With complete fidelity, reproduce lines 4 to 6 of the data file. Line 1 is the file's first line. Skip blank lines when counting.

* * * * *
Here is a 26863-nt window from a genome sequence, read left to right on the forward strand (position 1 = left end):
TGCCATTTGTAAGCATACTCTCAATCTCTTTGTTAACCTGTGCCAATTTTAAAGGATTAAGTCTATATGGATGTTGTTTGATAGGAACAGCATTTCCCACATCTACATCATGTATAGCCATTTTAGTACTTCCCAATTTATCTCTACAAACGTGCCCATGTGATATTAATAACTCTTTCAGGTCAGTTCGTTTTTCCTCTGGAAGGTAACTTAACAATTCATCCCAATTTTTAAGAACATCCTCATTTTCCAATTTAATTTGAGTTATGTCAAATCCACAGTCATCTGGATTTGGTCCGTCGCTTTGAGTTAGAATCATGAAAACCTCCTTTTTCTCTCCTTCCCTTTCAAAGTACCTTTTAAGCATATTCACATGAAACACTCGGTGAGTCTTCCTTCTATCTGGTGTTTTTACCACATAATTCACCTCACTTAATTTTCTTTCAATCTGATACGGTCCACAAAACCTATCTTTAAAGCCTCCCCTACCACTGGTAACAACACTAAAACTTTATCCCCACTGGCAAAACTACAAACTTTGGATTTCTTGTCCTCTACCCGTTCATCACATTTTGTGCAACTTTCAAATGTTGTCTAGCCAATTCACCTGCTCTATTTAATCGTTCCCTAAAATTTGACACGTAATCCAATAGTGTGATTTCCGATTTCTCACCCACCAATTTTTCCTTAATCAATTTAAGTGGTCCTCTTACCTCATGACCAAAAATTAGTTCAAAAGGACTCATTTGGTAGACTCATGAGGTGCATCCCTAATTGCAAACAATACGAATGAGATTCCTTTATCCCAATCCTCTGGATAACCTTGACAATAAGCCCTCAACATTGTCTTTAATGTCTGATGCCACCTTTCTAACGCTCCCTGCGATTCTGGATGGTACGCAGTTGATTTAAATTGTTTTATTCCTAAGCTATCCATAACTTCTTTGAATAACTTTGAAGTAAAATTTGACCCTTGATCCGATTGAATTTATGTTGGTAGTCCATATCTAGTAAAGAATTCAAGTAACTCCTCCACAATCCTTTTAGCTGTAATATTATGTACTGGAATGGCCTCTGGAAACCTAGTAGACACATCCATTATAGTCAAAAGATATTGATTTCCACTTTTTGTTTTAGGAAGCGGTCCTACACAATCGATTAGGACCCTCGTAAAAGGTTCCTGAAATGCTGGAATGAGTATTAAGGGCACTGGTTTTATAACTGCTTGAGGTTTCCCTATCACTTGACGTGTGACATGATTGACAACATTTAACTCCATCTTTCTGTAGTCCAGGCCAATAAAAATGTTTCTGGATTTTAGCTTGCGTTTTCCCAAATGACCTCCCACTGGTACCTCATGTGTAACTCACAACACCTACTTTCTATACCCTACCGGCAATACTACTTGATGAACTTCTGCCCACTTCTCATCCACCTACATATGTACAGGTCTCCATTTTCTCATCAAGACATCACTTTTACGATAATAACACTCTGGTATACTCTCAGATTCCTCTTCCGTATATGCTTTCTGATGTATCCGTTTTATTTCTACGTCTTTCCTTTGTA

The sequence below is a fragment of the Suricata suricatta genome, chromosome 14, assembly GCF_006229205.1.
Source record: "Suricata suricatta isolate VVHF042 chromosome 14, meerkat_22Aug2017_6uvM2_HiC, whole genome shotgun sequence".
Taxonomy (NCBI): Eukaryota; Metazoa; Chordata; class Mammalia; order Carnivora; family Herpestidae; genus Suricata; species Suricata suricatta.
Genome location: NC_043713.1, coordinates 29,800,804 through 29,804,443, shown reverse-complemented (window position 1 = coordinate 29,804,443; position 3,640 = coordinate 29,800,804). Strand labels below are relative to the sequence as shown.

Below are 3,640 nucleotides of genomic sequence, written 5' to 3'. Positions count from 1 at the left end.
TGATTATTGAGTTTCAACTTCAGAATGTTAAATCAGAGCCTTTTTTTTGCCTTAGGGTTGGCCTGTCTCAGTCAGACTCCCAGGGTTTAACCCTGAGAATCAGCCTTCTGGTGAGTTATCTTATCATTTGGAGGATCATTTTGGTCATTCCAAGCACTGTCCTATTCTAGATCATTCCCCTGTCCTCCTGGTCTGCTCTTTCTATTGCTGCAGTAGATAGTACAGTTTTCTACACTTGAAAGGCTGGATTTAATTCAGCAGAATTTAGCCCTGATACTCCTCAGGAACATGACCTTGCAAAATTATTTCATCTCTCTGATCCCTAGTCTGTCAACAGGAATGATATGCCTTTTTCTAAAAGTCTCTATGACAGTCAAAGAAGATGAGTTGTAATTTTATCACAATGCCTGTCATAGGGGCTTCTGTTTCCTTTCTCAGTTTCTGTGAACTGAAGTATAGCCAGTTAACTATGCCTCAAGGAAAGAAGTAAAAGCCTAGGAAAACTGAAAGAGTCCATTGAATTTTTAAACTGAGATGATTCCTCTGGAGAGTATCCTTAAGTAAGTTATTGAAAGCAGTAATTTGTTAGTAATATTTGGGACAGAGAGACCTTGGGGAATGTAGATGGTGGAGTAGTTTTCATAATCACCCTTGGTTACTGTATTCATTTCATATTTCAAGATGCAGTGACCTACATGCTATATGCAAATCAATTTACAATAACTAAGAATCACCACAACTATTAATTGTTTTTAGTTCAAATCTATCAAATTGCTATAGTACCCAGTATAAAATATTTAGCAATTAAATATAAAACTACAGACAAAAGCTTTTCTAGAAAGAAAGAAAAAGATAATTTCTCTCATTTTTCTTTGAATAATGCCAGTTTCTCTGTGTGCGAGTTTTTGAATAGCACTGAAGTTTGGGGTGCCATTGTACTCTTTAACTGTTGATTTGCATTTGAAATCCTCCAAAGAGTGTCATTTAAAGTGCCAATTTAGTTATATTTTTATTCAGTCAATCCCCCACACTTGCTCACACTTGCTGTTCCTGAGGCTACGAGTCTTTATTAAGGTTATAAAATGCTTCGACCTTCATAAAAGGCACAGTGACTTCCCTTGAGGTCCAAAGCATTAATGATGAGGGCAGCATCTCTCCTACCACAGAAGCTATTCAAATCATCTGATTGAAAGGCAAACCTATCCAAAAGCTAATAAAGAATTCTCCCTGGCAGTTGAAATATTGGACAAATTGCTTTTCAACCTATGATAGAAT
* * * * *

Source record: "Suricata suricatta isolate VVHF042 chromosome 14, meerkat_22Aug2017_6uvM2_HiC, whole genome shotgun sequence".
Taxonomy (NCBI): Eukaryota; Metazoa; Chordata; class Mammalia; order Carnivora; family Herpestidae; genus Suricata; species Suricata suricatta.
Genome location: NC_043713.1, coordinates 29,800,804 through 29,804,443, shown reverse-complemented (window position 1 = coordinate 29,804,443; position 3,640 = coordinate 29,800,804). Strand labels below are relative to the sequence as shown.